When you are ready to launder the garment, apply a heavy-duty liquid detergent directly to the affected area. Work the detergent in by gently rubbing the fabric together with your fingers. Let the garment sit for 10 to 15 minutes, then toss it into the washer and wash according to the care tag label instructions.
● Dish Soap – Another option for getting grease out of clothes is to squirt a little dish soap on the grease stain and gently rub it in. Let it sit for about 15 minutes before washing the garment as you normally would.
● Dish Soap with Salt, Baking Soda, or Cornstarch and Laundry Detergent and Hot Water are ingredients for one stain removing recipe – To remove grease stains, sprinkle stain with salt, baking soda, or cornstarch and let it sit on the stain for half-an-hour. Then brush the powder away with a gentle brush, like a makeup brush. Repeat this process to get as much of the grease out as possible.
Rub dish soap into the stain with your finger or a clean soft toothbrush and let it stand for a few minutes, then soak the garment in hot water for 30 minutes. Next, turn the garment inside out and run hot water through the back side of the stain to thoroughly rinse it. Hang to dry.
If this process got the grease and oil out, you can launder as you normally would. If the process didn’t get the greasy stains out, mix 3 parts baking soda to one part water and apply to the affected area. Let it dry, then brush it off with a gentle brush. Pour on a little liquid laundry detergent and let it sit for 10 minutes. Launder in the washing machine in hot water. To remove a stubborn stain you can use half the amount of laundry detergent, replacing the other half with baking soda.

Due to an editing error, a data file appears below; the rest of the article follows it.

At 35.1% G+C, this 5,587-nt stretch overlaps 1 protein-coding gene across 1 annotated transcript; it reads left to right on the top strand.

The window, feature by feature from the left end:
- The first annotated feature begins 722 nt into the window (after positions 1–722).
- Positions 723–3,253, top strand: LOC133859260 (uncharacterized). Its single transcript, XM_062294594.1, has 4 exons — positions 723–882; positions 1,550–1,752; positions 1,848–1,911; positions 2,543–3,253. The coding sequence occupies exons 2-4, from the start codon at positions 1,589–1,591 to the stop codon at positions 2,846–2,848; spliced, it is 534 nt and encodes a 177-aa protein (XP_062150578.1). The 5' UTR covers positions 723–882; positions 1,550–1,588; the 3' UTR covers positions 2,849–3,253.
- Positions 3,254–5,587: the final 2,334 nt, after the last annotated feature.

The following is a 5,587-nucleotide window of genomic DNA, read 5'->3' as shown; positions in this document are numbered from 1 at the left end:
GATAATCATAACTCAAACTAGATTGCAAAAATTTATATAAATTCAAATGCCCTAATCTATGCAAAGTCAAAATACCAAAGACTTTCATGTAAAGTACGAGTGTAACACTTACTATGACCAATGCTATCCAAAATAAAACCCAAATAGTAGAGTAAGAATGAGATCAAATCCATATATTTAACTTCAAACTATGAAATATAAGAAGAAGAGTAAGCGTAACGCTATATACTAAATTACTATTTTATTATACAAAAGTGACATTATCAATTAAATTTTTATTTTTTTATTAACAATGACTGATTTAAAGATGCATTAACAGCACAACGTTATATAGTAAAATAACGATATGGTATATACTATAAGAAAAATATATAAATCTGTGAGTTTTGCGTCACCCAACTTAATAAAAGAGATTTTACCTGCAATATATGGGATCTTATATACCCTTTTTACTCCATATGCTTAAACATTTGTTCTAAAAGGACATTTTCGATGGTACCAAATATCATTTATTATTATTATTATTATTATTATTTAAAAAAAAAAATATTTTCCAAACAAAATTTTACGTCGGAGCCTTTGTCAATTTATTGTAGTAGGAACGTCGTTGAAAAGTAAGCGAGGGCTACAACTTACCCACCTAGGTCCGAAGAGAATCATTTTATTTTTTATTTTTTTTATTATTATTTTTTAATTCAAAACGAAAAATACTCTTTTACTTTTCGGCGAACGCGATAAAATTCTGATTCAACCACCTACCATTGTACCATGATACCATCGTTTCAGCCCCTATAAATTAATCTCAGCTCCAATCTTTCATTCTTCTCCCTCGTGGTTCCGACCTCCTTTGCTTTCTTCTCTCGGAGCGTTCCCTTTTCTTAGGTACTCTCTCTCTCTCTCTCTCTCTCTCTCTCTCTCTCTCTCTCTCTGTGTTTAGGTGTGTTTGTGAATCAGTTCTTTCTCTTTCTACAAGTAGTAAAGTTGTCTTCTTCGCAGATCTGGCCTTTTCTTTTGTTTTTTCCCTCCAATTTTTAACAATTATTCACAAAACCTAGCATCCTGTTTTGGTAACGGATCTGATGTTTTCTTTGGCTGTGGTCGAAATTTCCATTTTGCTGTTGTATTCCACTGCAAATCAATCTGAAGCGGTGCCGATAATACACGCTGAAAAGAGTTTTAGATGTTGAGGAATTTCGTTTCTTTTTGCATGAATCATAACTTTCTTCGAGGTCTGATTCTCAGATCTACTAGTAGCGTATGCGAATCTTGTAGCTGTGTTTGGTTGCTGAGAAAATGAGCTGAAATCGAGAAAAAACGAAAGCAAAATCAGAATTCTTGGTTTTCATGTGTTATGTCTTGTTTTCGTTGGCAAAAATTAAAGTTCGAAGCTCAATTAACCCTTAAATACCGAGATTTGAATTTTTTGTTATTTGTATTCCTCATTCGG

● Dish Soap with Hydrogen Peroxide and Baking Soda are ingredients for the best homemade method of removing an oily food grease stain from dark colored clothes –Spray on hydrogen peroxide to saturate the stain, then add a little dish detergent. Sprinkle with baking soda and brush the baking soda in until it forms a fine paste. Be sure to brush it into the entire stained area. Let the garment sit for 1 ½ hours, then throw it in your washer and launder as usual. Dry as directed.
3 Steps on How to Get Bacon Grease Out of Clothes
Removing bacon grease from delicate and dry clean only fabrics:
Step 1) Try to treat the stained area immediately. Using a dry paper towel, blot the affected area to soak up as much of the grease as possible. Be sure to blot and not rub to avoid embedding the grease into the fabric.
Step 2) Sprinkle cornstarch or talcum powder on the stain. Using a generous amount of cornstarch or talcum powder, cover the stain completely. Let the garment sit for a few hours or overnight in a warm, out of the way place.